By Steve Lichtenstein
» More Columns
How was your weekend?
Mike Maccagnan spent his at the equivalent of a swap meet. The Jets' general manager was on the phone nonstop, trying to trade one quarter after another for two dimes in the hope that one of the dimes was secretly laden with gold.
Maccagnan made a franchise-record five trades after Round 2 concluded Friday night. Four were to move back in the draft, and in the other, he dealt a sixth-rounder to Dallas for its 2018 fifth-round pick. By midday Saturday, I was thinking that Maccagnan wouldn't be satisfied until he possessed the last five selections in the seventh round.
The Jets have been getting decent preliminary grades for their overall performance at the draft, and I suspect a lot of it has to do with beastly LSU safety Jamal Adams falling to them in the sixth spot in the first round. Gang Green went into the draft with seven picks and came out with nine players. As with any draft, we can't fairly judge this group for several years.
At this point, though, it's important to note that quantity never beats quality when the scoreboard for this draft is finalized. Brian Costello of the New York Post tweeted that the 49ers had a league-high 51 picks in the previous five years, and only one has made a Pro Bowl. They're also a mess.
Remember the Idzik-12? Only four from Maccagnan's predecessor John Idzik's extra-large 2014 draft class made it through to the end of last season. In addition, safety Calvin Pryor, the first-round choice, might not be long for the job considering both Adams and Marcus Maye, the Jets' first two choices in this draft, play his position.
Now, moving down in drafts is a common occurrence. Maccagnan explained that "you roll the dice a little bit when you move back, but there were situations where we felt there would still be some players that we potentially could get (while trading down). In a lot of cases, you'll be sitting at a spot, and you'll have some players that you like coming to you -- and you'll have them prioritized. In terms of the trade-back opportunities, either we felt there were a number of players on our board that, if we went back and got multiple picks, maybe the sum of the two picks we got was greater than the one player we would have taken,"
Some of that makes sense. Many GMs take risks and pray that the players they really wanted are still on the board at their new slots. If you can get another asset for moving back and feel comfortable you'll still get your preferred choice, sure, you make the move.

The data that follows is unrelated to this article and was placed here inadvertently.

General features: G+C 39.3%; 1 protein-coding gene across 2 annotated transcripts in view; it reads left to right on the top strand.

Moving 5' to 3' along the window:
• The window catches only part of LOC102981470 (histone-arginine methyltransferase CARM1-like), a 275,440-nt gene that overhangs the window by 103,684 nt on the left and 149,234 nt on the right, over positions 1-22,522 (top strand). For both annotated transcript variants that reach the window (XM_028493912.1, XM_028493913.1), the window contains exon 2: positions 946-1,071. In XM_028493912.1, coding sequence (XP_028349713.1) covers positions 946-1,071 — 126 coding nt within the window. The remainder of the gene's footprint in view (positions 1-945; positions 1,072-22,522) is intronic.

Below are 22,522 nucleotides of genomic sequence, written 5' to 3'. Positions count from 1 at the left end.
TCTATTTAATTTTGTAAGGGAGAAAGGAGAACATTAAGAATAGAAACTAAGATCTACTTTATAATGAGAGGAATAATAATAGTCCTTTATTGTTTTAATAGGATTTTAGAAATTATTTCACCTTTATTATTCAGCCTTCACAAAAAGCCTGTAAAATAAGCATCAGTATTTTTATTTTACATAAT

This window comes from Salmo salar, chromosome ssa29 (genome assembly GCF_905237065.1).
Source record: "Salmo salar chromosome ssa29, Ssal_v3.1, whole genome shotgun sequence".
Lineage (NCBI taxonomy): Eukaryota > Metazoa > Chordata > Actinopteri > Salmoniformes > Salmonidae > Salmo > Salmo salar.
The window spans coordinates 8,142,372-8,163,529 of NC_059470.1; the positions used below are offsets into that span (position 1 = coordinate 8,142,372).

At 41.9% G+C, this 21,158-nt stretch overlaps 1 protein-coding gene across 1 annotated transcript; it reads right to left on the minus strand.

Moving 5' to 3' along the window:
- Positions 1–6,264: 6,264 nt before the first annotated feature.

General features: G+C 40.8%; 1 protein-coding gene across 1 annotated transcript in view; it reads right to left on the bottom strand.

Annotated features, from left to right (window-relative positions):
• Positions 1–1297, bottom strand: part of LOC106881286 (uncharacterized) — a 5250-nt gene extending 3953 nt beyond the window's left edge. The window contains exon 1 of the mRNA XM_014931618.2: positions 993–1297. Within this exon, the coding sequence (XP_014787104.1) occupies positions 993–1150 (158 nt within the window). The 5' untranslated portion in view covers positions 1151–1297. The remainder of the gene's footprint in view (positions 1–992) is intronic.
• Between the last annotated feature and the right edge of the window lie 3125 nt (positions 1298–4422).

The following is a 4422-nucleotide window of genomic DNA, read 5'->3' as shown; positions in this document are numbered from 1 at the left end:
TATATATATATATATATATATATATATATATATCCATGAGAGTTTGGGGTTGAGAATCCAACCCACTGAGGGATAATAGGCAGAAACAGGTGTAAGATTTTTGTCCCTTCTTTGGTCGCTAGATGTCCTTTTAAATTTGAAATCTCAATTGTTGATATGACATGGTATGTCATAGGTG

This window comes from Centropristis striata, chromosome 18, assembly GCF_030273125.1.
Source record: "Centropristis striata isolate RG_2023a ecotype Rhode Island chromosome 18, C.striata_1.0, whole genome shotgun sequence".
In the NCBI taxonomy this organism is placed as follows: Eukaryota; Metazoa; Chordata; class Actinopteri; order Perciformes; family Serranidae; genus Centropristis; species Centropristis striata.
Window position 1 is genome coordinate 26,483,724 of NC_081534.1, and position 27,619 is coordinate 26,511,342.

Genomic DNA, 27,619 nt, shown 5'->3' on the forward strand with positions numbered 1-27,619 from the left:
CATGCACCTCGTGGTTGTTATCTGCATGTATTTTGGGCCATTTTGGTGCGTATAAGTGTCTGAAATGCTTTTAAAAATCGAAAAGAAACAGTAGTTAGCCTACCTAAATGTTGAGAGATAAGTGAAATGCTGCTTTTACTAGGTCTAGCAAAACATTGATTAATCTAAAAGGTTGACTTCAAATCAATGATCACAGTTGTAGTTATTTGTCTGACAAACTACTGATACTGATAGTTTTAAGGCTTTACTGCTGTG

But four times? Are all 31 other scouting departments not seeing the same things you've seen in each of these players?
As for his probability analysis at the end, I mean, I know Maccagnan doesn't think you can stack one player on top of another to form one superior being. What it sounds like is that he would rather have two, um, lower-rated players over one average player.
Let's examine how this theory worked over the weekend: Maccagnan's first deal was to move back in the third round from 70 to 79. In return, he added a mid-fifth-round pick. The Vikings used the Jets' slot to select Ohio State center Pat Elfein, the top-ranked interior lineman by ProFootballFocus.com and someone who could have been helpful to the Jets at a position in need of fortification.
The Jets then used the Vikings' slot to take Alabama's ArDarius Stewart, the first of two not-too-tall and not-too-fast wide receivers (Chad Hansen from Cal was the other) the Jets would acquire in succession.
Maccagnan then packaged that extra fifth-round pick with the Jets' seventh-rounder to move down 21 slots and get an extra sixth-round pick from the Browns. While Cleveland selected a potential starting tackle (again, a need position for the Jets) in Florida State's Roderick Johnson with New York's pick, Maccagnan eventually took Dylan Donahue, a 25-year-old Division II tweener for the defensive front seven, and Elijah McGuire, a small-school situational running back.
I won't get into the secret "chart" that GMs supposedly use to value draft-day trades, even though Rich Cimini of ESPN.com reported that Maccagnan came out on the losing end when the dust settled and all the "points" were tabulated. The focus instead should be on whether this plan of going for so many lower-round question marks in lieu of better options in the original slots was well thought out.
Yes, gems are found late in drafts. Everyone knows Tom Brady waited until the sixth round before he got the call back in 2000. Want to know how many career starts and Pro Bowls the Patriots got out of their 25 subsequent sixth-round selections? That would be eight and zero.
And that's under the Bill Belichick regime, where the five-time Super Bowl champions have made it their business to scout and then develop under-the-radar athletes who then perform at high levels.
If you've been a Jets fan as long as I have, you know this organization hasn't seen that happen since maybe Wayne Chrebet, and he was undrafted.
The point is that those rags-to-riches developments make for great stories, but they don't occur as often as many people think. With some limited positional exceptions, higher-round draft picks are statistically more likely to have greater NFL success than players chosen in later rounds.
None of this will matter if the Jets find a good number of starters among this group. If they don't, though, it will go down as another wasted opportunity.
For a FAN's perspective of the Nets, Jets and the NHL, follow Steve on Twitter @SteveLichtenst1
for more features.